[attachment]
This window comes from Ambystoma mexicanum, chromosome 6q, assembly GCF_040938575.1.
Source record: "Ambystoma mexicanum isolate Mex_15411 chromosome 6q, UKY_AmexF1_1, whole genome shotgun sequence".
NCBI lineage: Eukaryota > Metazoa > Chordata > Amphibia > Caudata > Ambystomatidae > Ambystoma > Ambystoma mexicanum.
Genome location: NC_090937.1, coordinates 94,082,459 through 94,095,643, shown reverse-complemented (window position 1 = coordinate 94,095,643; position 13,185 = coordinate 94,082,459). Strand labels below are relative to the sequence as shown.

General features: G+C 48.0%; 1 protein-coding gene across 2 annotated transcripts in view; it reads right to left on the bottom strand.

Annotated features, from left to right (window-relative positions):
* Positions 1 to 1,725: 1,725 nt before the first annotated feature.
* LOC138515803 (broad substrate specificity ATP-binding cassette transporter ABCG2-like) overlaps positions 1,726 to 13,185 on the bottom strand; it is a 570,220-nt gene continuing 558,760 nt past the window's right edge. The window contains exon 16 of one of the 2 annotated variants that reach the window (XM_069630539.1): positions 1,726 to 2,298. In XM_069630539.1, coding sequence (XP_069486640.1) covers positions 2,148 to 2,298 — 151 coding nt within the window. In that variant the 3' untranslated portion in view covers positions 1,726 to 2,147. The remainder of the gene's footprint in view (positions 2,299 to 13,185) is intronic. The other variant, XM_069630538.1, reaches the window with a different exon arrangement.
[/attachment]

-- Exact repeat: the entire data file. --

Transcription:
This window comes from Ambystoma mexicanum, chromosome 6q, assembly GCF_040938575.1.
Source record: "Ambystoma mexicanum isolate Mex_15411 chromosome 6q, UKY_AmexF1_1, whole genome shotgun sequence".
NCBI lineage: Eukaryota > Metazoa > Chordata > Amphibia > Caudata > Ambystomatidae > Ambystoma > Ambystoma mexicanum.
Genome location: NC_090937.1, coordinates 94,082,459 through 94,095,643, shown reverse-complemented (window position 1 = coordinate 94,095,643; position 13,185 = coordinate 94,082,459). Strand labels below are relative to the sequence as shown.

General features: G+C 48.0%; 1 protein-coding gene across 2 annotated transcripts in view; it reads right to left on the bottom strand.

Annotated features, from left to right (window-relative positions):
* Positions 1 to 1,725: 1,725 nt before the first annotated feature.
* LOC138515803 (broad substrate specificity ATP-binding cassette transporter ABCG2-like) overlaps positions 1,726 to 13,185 on the bottom strand; it is a 570,220-nt gene continuing 558,760 nt past the window's right edge. The window contains exon 16 of one of the 2 annotated variants that reach the window (XM_069630539.1): positions 1,726 to 2,298. In XM_069630539.1, coding sequence (XP_069486640.1) covers positions 2,148 to 2,298 — 151 coding nt within the window. In that variant the 3' untranslated portion in view covers positions 1,726 to 2,147. The remainder of the gene's footprint in view (positions 2,299 to 13,185) is intronic. The other variant, XM_069630538.1, reaches the window with a different exon arrangement.